It appears then that programs that focus on decreasing acculturation as well as increasing ethnic identity and bicultural efficacy can more effectively aid in producing positive outcomes among at-risk visible minority youth. Specifically, positive outcomes regarding a number of undesirable behaviours, including substance use, delinquency, general aggression, and violence, as well as increasing interpersonal conflict resolution skills, are more likely to be achieved by employing programs designed to increase cultural awareness and youths’ effectiveness in negotiating between origin and dominant cultures. Unfortunately, most of research on how culturally relevant recreational activates has been conducted in the United States. Canadian research is needed to determine whether these results can be generalized to Canadian youth. Thus, within the Canadian context, future research should focus on testing for the effectiveness of programs directed towards at-risk youth belonging to distinct groups, with a particular focus upon Aboriginal and Black youth. As always, any programs designed and implemented should also account for individual differences and be developmentally appropriate.

Arts Based Programs

A number of studies assessing arts-based programs directed towards youth have reported positive benefits, including increased social skills, student creativity, and motivation to learn, as well as decreased aggression, violence, victimization, hyperactivity, and school dropout rates (Catteral, 1998; Csikszentmihalyi, 1997; Foshee et al., 1998; Foshee et al., 2004; Kisiel, Blaustein, Spinazzola, Schmidt, Zucker and van der Kolk, 2006; Luftig, 1995).

A three-year study was recently conducted on the effects of the Canadian-based Learning Through the ArtsTM (LTTA) program for youth participating in schools in six Canadian sites (Upitis and Smithrim, 2003). Schools included in the study were located in the following six sites: Vancouver, Calgary, Regina, Windsor, Cape Breton and Western Newfoundland. Youth who participated were between grades one and six, although particular emphasis was placed on youth who were in grade four at the time of the study’s onset and at the end of grade six when it concluded. The total sample consisted of 6,675 students. At each site, control schools were selected and the authors report that almost half of them had a “schoolwide initiative in place that was not related to the arts...[but rather focused on] the integration of technology across the curriculum” (9). Other control schools were matched according to size, location (e.g., urban versus rural), and socio-economic status. In total, the control sample consisted of 2,602 students, with 15 special initiative (technology-based curriculum) and 20 regular schools involved in the study.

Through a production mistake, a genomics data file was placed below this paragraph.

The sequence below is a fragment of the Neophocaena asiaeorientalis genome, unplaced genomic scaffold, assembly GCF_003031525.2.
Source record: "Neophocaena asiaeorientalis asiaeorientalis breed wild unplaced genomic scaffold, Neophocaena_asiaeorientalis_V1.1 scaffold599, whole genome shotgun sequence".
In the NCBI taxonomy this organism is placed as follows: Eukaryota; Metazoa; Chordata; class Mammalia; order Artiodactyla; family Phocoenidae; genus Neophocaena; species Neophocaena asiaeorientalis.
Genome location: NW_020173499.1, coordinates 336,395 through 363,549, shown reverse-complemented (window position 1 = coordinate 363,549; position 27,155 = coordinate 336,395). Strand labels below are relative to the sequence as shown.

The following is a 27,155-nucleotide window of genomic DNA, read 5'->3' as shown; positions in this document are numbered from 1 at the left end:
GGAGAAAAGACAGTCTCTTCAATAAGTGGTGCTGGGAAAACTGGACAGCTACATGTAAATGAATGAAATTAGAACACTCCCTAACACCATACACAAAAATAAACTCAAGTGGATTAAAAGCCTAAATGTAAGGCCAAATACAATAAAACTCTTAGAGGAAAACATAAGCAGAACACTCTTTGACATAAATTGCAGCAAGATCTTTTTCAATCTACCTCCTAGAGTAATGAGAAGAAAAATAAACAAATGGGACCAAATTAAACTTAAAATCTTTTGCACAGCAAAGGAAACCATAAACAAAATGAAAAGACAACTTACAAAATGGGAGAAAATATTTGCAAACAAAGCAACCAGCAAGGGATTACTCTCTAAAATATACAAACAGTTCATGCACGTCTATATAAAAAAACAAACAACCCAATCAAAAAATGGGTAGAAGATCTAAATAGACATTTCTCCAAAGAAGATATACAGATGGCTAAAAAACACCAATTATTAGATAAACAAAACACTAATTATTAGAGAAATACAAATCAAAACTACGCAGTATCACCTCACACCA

The LTTA program is posited as a rigorous, structured curriculum program that impacts the classroom on a daily basis with a comprehensive format incorporating ongoing professional development of teachers, professional development of artists, writing of lesson plans, curriculum development, in-class delivery and continuous assessment. Additionally, LTTA offers lesson plans for all academic subjects. Specific examples of some lesson plans included in the LTTA curriculum include history through role-playing, multiplication through songwriting, science lessons through dance, language arts lessons through global percussion, and social studies lessons through story-telling.

A number of measures were included within the research design in order to test for possible effects regarding the children, parents, teachers, principals, site coordinators and artists involved in the program’s implementation. All measurements were conducted at baseline and follow-up time periods during the course of the three-year study.

Students were administered different versions the Canadian Achievement Test, depending upon what grade they were in, to assess mathematical, reading and general language skills. As well, students wrote letters of appreciation according to a standardized prompt, which were used as writing samples and scored using criterion-references. Student attitudes towards school, learning, and the arts in general were also measured. Parents responded to questionnaires regarding their own leisure activities and their children’s recreational activities, as well as their own attitudes towards arts in schools and children’s experiences with the LTTA program.